Gertrude Stein Gets a Snarky Rejection Letter from Publisher (1912)


Gertrude Stein considered herself an experimental writer and wrote what The Poetry Foundation calls "dense poems and fictions, often devoid of plot or dialogue," with the result being that "commercial publishers slighted her experimental writings and critics dismissed them as incomprehensible." Take, for example, what happened when Stein sent a manuscript to Alfred C. Fifield, a London-based publisher, and received a rejection letter mocking her prose in return. According to Letters of Note, the manuscript in question was published many years later as her modernist novel, The Making of Americans: Being a History of a Family's Progress (1925). You can hear Stein reading a selection from the novel below. Also find other Gertrude Stein works in our collections of Free eBooks and Free Audio Books.

via Electric Literature

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  • steinfan says:

    Marty Martin’s brilliant one character play “Gertrude Stein, Gertrude Stein, Gertrude Stein” references this letter.

    The play has Gertrude sitting in her living room remembering her life. She talks about how hard it is to write and how you are afraid to show it to anyone for fear it will be rejected.

    “And although it was a rejection it was not a no no no it was a yes an unmistakable one at that is what critics refer to as style; style.”

    Thank you for sharing the actual letter, I have always wondered what he actually wrote.

  • Ava Lanche says:

    An exellent example how poetry can be inspiring! This letter – if we don’t pay attention to the author’s pettiness – is nearly a poem!

  • Jeremy David Acton says:

    I think this critic had a very good point to make to Ms Stein. I think her “Making of Americans” is a load of boring rubbish.

  • IamBullyproofMusic says:

    This particular publisher would probably have had lots of fun leaving mean comments on youtube. not just one. not only one. Just sayin’.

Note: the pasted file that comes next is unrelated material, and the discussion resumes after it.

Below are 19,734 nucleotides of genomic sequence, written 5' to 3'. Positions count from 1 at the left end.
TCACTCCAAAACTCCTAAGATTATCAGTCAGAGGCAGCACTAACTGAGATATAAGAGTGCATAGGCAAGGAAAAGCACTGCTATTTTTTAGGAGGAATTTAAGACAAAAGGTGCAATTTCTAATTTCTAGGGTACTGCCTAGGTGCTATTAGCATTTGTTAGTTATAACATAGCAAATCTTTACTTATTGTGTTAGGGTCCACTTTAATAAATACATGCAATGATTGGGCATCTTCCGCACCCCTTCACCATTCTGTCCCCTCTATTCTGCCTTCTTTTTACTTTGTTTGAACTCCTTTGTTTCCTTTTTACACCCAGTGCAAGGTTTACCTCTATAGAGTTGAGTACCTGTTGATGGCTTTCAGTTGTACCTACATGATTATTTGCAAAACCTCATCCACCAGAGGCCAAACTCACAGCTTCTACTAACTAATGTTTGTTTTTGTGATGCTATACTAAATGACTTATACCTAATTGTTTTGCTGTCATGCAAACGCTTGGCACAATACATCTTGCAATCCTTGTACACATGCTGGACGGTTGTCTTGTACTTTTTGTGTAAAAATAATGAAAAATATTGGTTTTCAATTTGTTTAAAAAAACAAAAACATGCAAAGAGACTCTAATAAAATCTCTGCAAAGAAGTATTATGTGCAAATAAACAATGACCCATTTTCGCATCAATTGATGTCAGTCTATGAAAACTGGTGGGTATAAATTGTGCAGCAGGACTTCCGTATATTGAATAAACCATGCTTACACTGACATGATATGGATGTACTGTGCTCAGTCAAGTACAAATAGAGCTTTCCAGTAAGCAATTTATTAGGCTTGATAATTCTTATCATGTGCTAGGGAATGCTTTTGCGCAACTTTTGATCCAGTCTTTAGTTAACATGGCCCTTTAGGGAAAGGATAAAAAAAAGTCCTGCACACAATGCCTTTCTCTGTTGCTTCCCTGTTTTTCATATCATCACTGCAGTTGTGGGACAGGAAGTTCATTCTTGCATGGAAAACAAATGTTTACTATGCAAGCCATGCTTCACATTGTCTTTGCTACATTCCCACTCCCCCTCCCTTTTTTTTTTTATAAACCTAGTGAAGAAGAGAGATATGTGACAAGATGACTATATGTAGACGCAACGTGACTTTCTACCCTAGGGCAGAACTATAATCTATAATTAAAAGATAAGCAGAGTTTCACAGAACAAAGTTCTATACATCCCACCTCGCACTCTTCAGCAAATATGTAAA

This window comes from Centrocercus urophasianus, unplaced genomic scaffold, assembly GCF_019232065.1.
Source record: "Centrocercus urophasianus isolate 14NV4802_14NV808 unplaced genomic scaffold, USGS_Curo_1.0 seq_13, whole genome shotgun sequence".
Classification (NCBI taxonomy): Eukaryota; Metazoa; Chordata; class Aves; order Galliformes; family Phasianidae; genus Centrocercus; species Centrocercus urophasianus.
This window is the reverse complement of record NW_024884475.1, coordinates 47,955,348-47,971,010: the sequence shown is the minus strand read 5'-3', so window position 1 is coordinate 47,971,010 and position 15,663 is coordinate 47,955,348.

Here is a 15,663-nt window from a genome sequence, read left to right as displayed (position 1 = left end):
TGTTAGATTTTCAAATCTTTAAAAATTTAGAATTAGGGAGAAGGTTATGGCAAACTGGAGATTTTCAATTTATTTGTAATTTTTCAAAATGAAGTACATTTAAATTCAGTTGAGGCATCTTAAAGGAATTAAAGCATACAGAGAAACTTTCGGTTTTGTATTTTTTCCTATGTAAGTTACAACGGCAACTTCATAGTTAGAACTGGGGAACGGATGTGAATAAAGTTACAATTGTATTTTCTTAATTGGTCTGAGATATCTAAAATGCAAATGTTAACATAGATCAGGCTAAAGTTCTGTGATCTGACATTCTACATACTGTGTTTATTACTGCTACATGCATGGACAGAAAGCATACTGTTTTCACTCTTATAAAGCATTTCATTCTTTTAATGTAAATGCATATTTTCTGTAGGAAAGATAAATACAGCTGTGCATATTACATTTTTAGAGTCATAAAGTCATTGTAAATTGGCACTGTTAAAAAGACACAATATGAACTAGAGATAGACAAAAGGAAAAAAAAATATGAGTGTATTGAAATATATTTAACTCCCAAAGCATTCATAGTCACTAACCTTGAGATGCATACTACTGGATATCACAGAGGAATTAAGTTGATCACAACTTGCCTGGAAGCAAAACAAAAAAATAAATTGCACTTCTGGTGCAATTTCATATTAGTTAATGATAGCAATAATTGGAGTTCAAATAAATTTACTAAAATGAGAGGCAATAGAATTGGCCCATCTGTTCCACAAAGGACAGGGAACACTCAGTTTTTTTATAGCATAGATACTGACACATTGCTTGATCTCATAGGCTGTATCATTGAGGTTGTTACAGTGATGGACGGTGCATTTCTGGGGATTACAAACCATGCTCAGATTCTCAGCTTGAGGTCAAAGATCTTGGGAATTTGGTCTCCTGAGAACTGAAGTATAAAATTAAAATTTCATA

• Michael Taylor says:

    That is a hilarious piece of criticism. I enjoy Stein’s reading here but jeez, I wish more literary criticism had half the wit that this piece does.

  • Chuck Vermette Sr says:

    If he really had only one life then why didn’t he write one sentence one time saying he wasn’t interested? Perhaps he/she had one narrow mind and way too much time on their hands.

  • jeff hubbard says:

    Chuck I am guessing you haven’t read Gertrude Stein. If you had you would understand the reply only too well and probably be in hysterics. He has essentially turned the tables on her, writing in her style with wonderful comedic effect. :)

  • rice says:

    i don’t find it funny. i find it pathetic. gertrude stein found her voice and wrote it. she did the best she could with what she had and it’s how her brain worked.

    i’ve read GS, and you have to, and history will. no-one remembers the editor, at least the only thing they will remember about his is the mocking letter.

    it sucks to have your work rejected, it hurts. i’m sure it hurt her as well. anyone can turn the tables on you – i can see someone turning them on hemingway or joyce. anyone with a unique style.

    it’s bad form, somewhat funny, but ultimately sad that he couldn’t even see the genius in front of his face. hope they buried him upside down and no-one visits his grave.

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